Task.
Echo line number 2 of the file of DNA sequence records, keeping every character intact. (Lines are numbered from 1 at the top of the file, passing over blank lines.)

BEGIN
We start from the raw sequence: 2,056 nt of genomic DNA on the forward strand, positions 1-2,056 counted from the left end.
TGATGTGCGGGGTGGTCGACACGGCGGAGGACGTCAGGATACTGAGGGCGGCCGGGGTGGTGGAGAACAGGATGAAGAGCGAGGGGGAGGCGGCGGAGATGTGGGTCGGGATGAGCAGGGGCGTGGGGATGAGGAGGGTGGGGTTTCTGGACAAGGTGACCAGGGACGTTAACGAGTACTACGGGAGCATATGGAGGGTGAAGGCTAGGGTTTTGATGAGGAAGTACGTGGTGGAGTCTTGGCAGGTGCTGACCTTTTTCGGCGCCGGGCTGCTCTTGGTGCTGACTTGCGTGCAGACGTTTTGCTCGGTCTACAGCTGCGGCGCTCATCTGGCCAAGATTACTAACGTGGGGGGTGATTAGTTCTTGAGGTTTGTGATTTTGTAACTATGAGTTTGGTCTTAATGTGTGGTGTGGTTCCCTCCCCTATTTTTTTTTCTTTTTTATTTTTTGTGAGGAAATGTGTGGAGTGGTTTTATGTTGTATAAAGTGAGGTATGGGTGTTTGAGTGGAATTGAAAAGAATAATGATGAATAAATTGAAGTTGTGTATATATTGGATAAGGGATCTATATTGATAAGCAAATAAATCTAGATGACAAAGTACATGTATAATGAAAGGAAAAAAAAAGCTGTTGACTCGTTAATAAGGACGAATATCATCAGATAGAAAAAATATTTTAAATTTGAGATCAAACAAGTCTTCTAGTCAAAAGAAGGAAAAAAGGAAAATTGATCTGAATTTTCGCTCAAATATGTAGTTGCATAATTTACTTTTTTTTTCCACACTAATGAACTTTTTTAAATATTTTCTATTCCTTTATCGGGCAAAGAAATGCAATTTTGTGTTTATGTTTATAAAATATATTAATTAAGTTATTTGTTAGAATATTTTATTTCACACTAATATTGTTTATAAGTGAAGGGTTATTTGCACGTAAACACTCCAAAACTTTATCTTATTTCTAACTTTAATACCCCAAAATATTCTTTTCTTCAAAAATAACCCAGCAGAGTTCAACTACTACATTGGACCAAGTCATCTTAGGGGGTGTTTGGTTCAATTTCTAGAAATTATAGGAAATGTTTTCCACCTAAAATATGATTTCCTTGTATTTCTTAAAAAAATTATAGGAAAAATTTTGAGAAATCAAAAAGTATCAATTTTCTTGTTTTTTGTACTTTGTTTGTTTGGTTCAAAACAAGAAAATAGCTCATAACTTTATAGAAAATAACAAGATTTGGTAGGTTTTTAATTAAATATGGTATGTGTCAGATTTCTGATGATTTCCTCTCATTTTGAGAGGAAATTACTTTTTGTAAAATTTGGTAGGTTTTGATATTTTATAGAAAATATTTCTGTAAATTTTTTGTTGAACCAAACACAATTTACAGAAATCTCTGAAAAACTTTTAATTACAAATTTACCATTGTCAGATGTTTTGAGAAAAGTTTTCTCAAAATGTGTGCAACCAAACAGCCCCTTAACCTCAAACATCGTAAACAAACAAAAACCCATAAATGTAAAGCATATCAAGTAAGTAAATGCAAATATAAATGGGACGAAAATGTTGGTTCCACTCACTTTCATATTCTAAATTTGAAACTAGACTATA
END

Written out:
TGATGTGCGGGGTGGTCGACACGGCGGAGGACGTCAGGATACTGAGGGCGGCCGGGGTGGTGGAGAACAGGATGAAGAGCGAGGGGGAGGCGGCGGAGATGTGGGTCGGGATGAGCAGGGGCGTGGGGATGAGGAGGGTGGGGTTTCTGGACAAGGTGACCAGGGACGTTAACGAGTACTACGGGAGCATATGGAGGGTGAAGGCTAGGGTTTTGATGAGGAAGTACGTGGTGGAGTCTTGGCAGGTGCTGACCTTTTTCGGCGCCGGGCTGCTCTTGGTGCTGACTTGCGTGCAGACGTTTTGCTCGGTCTACAGCTGCGGCGCTCATCTGGCCAAGATTACTAACGTGGGGGGTGATTAGTTCTTGAGGTTTGTGATTTTGTAACTATGAGTTTGGTCTTAATGTGTGGTGTGGTTCCCTCCCCTATTTTTTTTTCTTTTTTATTTTTTGTGAGGAAATGTGTGGAGTGGTTTTATGTTGTATAAAGTGAGGTATGGGTGTTTGAGTGGAATTGAAAAGAATAATGATGAATAAATTGAAGTTGTGTATATATTGGATAAGGGATCTATATTGATAAGCAAATAAATCTAGATGACAAAGTACATGTATAATGAAAGGAAAAAAAAAGCTGTTGACTCGTTAATAAGGACGAATATCATCAGATAGAAAAAATATTTTAAATTTGAGATCAAACAAGTCTTCTAGTCAAAAGAAGGAAAAAAGGAAAATTGATCTGAATTTTCGCTCAAATATGTAGTTGCATAATTTACTTTTTTTTTCCACACTAATGAACTTTTTTAAATATTTTCTATTCCTTTATCGGGCAAAGAAATGCAATTTTGTGTTTATGTTTATAAAATATATTAATTAAGTTATTTGTTAGAATATTTTATTTCACACTAATATTGTTTATAAGTGAAGGGTTATTTGCACGTAAACACTCCAAAACTTTATCTTATTTCTAACTTTAATACCCCAAAATATTCTTTTCTTCAAAAATAACCCAGCAGAGTTCAACTACTACATTGGACCAAGTCATCTTAGGGGGTGTTTGGTTCAATTTCTAGAAATTATAGGAAATGTTTTCCACCTAAAATATGATTTCCTTGTATTTCTTAAAAAAATTATAGGAAAAATTTTGAGAAATCAAAAAGTATCAATTTTCTTGTTTTTTGTACTTTGTTTGTTTGGTTCAAAACAAGAAAATAGCTCATAACTTTATAGAAAATAACAAGATTTGGTAGGTTTTTAATTAAATATGGTATGTGTCAGATTTCTGATGATTTCCTCTCATTTTGAGAGGAAATTACTTTTTGTAAAATTTGGTAGGTTTTGATATTTTATAGAAAATATTTCTGTAAATTTTTTGTTGAACCAAACACAATTTACAGAAATCTCTGAAAAACTTTTAATTACAAATTTACCATTGTCAGATGTTTTGAGAAAAGTTTTCTCAAAATGTGTGCAACCAAACAGCCCCTTAACCTCAAACATCGTAAACAAACAAAAACCCATAAATGTAAAGCATATCAAGTAAGTAAATGCAAATATAAATGGGACGAAAATGTTGGTTCCACTCACTTTCATATTCTAAATTTGAAACTAGACTATA